Less than a week after a jury failed to convict Michael Dunn of first-degree murder in the shooting death of an unarmed teenager, a bipartisan group of Florida lawmakers passed a bill out of committee on Thursday that would expand the state’s controversial “stand your ground” law.
Dunn, 47, was charged with murdering 17-year-old Jordan Davis outside a convenience store last year. Dunn said he feared for his life after he asked Davis and three other teenagers to turn down the music in their car. He claimed he saw a shotgun in their car and then fired 10 shots, three of which hit and killed Davis. No gun was found in the car.
A Jacksonville jury deadlocked on Saturday on a first-degree murder charge against Dunn, convicting him for firing shots at the car while it was fleeing the scene but not for Davis’ murder. Dunn could face 75 years in prison on the lesser charges. The state announced this week that it will retry Dunn for murder.
The verdict — handed down seven months after neighborhood watchman George Zimmerman was acquitted of murdering 17-year-old Trayvon Martin — is again angering civil rights activists, who argue that Florida’s self-defense laws contribute to a legal system that fails to secure justice for African-Americans.
When Zimmerman, who is half Hispanic, was acquitted in the death of the black teen, civil rights groups pointed to a Florida self-defense case that turned out very differently. Marissa Alexander, a 32-year-old black woman, was sentenced to 20 years in prison for firing a warning shot at her estranged husband, who she said was threatening to abuse her. Activists said Alexander’s lengthy sentence showed that the states’ court system applied self-defense law in a racist way. (Alexander is awaiting a retrial after her original conviction was overturned in September for faulty jury instructions.)
Ironically, the outrage over the Alexander case may now lead to an even broader “stand your ground” law. Florida is one of 23 states with laws that say people do not have a duty to try to retreat before using deadly force when threatened in public places. Zimmerman and Dunn’s juries were both told about the law when they deliberated, though neither of the men explicitly invoked it in their defenses.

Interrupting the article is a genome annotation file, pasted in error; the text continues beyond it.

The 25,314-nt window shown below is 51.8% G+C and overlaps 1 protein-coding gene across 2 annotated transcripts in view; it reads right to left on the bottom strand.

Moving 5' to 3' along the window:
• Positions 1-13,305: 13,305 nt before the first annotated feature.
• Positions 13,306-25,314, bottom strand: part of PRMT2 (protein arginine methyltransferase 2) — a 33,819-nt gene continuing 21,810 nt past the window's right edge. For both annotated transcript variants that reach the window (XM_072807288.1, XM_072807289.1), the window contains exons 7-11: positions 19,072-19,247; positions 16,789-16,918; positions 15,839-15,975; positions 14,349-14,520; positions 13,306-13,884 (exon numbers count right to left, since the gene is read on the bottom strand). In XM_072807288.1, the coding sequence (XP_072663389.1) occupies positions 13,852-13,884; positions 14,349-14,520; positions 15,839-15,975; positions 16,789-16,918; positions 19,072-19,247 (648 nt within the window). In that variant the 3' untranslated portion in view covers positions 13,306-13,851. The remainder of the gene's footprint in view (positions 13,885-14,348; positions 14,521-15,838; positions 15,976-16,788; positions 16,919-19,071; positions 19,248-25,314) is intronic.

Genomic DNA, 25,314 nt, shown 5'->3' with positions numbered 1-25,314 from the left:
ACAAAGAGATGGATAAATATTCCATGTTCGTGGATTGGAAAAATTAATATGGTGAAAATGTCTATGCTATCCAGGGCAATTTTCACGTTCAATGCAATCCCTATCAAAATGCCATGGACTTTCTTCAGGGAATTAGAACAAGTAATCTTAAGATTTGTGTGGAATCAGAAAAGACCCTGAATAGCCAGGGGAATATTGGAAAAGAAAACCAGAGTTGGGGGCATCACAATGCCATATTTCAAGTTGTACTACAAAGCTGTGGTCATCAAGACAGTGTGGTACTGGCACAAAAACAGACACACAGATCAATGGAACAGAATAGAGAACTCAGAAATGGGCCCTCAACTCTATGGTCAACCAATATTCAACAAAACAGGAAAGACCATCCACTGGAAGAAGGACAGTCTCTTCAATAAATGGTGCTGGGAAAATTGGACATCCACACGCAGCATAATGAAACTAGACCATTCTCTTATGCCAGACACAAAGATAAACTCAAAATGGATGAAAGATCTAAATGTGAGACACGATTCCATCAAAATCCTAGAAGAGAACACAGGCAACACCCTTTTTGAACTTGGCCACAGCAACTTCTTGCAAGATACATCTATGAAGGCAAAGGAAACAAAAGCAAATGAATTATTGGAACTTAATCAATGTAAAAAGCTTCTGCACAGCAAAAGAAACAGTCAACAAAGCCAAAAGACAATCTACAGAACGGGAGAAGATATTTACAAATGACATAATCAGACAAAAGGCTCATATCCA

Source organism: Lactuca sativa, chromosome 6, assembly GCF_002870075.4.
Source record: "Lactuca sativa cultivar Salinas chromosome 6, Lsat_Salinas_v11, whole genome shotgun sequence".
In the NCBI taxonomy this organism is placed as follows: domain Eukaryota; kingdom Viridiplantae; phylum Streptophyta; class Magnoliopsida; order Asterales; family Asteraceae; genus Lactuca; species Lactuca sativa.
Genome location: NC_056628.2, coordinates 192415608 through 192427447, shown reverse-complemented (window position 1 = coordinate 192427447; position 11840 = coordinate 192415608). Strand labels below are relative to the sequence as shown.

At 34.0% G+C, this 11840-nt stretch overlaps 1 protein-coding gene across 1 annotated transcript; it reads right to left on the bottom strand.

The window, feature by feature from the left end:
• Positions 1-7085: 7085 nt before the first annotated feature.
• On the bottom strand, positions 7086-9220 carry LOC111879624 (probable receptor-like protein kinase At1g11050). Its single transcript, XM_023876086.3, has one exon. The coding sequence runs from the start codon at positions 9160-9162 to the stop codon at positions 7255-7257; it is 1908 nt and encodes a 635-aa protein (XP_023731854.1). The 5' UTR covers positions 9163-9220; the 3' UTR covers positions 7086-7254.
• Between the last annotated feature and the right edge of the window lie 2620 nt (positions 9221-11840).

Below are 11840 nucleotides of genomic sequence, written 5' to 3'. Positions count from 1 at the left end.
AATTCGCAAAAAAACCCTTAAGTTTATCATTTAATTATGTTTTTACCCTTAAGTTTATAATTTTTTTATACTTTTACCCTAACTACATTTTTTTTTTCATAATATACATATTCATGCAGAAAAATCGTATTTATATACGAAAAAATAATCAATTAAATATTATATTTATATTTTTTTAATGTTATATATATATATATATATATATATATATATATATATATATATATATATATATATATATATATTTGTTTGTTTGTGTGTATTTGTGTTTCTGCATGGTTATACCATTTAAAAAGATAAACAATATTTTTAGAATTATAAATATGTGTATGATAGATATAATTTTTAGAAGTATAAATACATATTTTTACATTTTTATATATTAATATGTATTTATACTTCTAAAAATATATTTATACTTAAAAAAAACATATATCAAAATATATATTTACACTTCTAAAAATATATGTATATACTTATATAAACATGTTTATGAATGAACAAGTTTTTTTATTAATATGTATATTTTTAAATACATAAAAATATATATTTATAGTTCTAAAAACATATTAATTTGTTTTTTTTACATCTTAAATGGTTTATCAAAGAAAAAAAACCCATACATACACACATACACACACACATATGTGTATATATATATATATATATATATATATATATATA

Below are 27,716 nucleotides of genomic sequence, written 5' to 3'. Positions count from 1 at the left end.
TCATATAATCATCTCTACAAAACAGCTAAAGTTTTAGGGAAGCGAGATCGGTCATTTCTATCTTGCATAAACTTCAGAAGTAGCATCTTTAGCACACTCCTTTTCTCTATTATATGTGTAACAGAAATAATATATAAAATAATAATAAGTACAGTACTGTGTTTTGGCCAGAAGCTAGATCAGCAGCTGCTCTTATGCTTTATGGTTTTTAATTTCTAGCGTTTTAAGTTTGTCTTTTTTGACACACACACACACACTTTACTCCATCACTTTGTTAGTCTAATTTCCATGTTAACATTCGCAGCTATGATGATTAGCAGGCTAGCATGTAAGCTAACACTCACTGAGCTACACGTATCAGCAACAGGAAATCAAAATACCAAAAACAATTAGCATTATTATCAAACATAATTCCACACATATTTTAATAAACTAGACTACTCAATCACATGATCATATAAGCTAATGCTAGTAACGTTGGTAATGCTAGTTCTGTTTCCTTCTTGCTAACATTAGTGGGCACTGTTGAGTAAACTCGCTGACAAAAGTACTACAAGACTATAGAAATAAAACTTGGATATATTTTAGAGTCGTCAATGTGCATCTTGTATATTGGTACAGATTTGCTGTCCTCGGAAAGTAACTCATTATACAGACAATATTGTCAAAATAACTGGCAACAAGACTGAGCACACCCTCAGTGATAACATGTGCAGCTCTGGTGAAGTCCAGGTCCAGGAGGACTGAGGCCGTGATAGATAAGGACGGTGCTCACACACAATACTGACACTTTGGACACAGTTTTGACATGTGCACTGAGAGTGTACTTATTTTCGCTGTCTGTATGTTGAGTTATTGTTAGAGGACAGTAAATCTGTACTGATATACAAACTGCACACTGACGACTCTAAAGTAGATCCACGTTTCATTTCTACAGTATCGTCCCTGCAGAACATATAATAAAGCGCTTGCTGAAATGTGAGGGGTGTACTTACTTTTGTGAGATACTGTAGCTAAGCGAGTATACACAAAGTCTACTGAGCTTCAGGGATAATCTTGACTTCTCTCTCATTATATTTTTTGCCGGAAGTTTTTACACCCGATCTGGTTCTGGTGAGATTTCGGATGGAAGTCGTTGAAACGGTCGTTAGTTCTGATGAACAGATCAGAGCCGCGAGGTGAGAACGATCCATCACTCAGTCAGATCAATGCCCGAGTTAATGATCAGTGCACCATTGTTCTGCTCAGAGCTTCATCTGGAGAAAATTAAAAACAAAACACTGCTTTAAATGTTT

On Thursday, a National Rifle Association-backed bill to expand the state’s self-defense statutes sailed through a key state House committee with bipartisan support. It is expected to pass the full chamber. The “threatened use of force” bill would most likely have prevented Alexander from receiving her lengthy sentence, because it amends “stand your ground” to include the threat of force, not just the use of force itself.
As the law is interpreted by some prosecutors now, someone who fires a shot in self-defense and misses is less protected by the law than someone who fires a shot in self-defense and hits his or her target, according to John Banzhaf, a professor of public interest law at George Washington University. That’s because “stand your ground” laws only explicitly protect the successful use of force, not the threat of force, in self-defense. A person who threatens to shoot someone in self-defense is also more at fault than a person who actually shoots and kills an attacker, thanks to the laws.
The bill also exempts people who threaten to use force while attempting to defend themselves from facing mandatory minimum sentences, which has earned it the support of public defenders. Alexander’s 20-year sentence was a mandatory minimum requirement.
“It’d be very strange if a defendant has the right or privilege to shoot somebody in self-defense but he doesn’t have the right or privilege to take out the gun and say ‘Stop or I’ll shoot you,’” Banzhaf said. The bill corrects that misinterpretation.
The campaign to repeal “stand your ground” laws after the Martin shooting has been largely unsuccessful. The Rev. Al Sharpton, who led many of the national protests around Martin’s death in 2012 and 2013, said he and other civil right leaders asked President Barack Obama and Attorney General Eric Holder to review the laws in a meeting at the White House this week. In July, Holder said the laws “sow dangerous conflict in our neighborhoods.”
“We’ve got to deal with these ‘stand your ground’ laws that I think are being used in a way that definitely impacts blacks,” Sharpton said. Sharpton is leading a rally in Tallahassee on March 10 to repeal the law.
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